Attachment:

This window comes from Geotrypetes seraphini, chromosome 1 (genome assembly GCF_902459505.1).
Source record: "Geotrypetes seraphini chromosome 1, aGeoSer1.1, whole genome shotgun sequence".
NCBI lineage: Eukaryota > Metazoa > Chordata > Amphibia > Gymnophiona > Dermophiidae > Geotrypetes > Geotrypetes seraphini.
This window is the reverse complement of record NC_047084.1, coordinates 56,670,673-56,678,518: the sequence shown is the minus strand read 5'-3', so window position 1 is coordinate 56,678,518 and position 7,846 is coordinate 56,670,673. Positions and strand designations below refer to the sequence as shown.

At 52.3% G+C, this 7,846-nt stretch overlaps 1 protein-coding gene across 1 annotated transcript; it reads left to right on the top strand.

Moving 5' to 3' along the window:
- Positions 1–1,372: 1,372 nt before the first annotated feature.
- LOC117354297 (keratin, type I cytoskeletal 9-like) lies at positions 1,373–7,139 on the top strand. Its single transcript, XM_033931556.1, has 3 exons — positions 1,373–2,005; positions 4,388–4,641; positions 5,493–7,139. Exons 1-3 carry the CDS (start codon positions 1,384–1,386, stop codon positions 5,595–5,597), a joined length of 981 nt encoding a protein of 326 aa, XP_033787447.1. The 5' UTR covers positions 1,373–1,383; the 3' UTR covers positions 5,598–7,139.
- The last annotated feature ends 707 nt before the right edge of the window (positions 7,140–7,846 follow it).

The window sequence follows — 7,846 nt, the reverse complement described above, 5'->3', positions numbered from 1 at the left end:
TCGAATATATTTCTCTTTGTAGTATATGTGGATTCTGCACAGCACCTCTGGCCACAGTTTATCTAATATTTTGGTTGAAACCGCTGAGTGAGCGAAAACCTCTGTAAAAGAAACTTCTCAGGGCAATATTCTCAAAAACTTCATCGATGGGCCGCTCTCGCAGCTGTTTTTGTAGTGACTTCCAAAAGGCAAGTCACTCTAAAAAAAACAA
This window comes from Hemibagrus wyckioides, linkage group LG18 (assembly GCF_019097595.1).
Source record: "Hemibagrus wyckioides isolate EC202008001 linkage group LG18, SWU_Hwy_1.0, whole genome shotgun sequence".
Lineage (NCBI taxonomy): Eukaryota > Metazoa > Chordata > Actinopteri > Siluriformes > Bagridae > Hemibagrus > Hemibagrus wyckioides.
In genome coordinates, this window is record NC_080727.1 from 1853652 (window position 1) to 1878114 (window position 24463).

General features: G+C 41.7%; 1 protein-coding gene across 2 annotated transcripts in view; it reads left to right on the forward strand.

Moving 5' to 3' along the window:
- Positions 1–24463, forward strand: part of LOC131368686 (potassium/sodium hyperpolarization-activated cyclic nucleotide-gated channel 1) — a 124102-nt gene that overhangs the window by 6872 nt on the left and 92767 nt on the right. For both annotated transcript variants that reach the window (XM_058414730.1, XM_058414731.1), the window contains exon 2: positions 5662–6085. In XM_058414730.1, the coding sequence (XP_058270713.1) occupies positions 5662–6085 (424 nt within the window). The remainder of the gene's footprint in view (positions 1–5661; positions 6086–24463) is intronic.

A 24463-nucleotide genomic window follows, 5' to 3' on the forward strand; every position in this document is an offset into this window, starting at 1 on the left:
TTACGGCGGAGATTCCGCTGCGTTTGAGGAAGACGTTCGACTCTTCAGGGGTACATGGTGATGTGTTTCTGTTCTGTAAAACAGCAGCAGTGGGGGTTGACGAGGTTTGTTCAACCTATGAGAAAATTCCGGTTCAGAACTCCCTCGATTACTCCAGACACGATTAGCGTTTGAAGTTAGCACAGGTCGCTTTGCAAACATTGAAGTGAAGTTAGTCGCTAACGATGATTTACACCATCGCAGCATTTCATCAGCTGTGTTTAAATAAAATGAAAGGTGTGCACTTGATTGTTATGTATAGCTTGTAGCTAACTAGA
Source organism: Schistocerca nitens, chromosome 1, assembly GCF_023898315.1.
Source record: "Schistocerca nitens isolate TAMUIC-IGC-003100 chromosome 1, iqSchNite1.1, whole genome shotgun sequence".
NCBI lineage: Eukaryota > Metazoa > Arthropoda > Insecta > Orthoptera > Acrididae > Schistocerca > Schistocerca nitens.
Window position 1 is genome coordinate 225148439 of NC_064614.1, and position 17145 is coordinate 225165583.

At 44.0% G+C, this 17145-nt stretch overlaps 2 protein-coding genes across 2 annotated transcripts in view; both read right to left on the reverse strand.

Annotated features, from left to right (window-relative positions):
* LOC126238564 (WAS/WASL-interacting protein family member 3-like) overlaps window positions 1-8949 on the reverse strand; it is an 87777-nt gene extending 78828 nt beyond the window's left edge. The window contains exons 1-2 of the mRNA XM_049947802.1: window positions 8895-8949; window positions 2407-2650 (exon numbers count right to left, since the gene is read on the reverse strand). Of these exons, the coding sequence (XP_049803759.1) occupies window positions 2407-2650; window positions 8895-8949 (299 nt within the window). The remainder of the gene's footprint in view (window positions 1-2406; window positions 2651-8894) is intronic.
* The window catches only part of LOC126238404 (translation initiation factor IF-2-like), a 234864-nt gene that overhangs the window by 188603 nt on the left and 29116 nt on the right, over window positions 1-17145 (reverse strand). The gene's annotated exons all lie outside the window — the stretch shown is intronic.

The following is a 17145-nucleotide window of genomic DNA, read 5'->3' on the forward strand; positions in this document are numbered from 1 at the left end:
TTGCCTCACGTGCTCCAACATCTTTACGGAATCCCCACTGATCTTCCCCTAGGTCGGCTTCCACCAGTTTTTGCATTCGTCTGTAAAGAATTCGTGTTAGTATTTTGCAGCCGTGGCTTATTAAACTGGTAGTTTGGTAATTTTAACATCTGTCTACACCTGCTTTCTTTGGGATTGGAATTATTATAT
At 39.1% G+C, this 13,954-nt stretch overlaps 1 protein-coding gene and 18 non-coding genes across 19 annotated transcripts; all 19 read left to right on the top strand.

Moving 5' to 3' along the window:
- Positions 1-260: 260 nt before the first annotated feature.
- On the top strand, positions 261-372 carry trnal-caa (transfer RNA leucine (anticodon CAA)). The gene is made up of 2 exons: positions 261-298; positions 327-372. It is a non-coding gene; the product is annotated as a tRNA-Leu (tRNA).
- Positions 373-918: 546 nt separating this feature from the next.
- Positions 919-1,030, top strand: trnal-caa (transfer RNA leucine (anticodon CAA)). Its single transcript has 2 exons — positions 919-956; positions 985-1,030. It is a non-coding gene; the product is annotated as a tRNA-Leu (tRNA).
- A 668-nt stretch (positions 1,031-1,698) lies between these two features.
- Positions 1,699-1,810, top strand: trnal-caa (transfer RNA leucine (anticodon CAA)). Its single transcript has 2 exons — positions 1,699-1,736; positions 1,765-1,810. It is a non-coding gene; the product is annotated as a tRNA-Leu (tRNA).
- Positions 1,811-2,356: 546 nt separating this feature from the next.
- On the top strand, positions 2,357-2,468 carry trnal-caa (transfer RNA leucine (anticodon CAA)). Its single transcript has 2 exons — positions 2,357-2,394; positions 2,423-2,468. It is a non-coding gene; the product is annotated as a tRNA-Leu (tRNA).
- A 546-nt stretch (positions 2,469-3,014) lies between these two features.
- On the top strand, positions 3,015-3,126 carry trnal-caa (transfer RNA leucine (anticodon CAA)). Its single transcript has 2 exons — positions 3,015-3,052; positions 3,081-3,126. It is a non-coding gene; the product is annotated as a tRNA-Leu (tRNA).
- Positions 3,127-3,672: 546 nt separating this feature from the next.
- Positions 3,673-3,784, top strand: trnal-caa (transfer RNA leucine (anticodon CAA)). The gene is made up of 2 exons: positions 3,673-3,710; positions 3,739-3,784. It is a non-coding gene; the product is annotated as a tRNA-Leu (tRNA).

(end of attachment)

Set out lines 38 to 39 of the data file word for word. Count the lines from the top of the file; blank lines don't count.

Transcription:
- Positions 1,699-1,810, top strand: trnal-caa (transfer RNA leucine (anticodon CAA)). Its single transcript has 2 exons — positions 1,699-1,736; positions 1,765-1,810. It is a non-coding gene; the product is annotated as a tRNA-Leu (tRNA).
- Positions 1,811-2,356: 546 nt separating this feature from the next.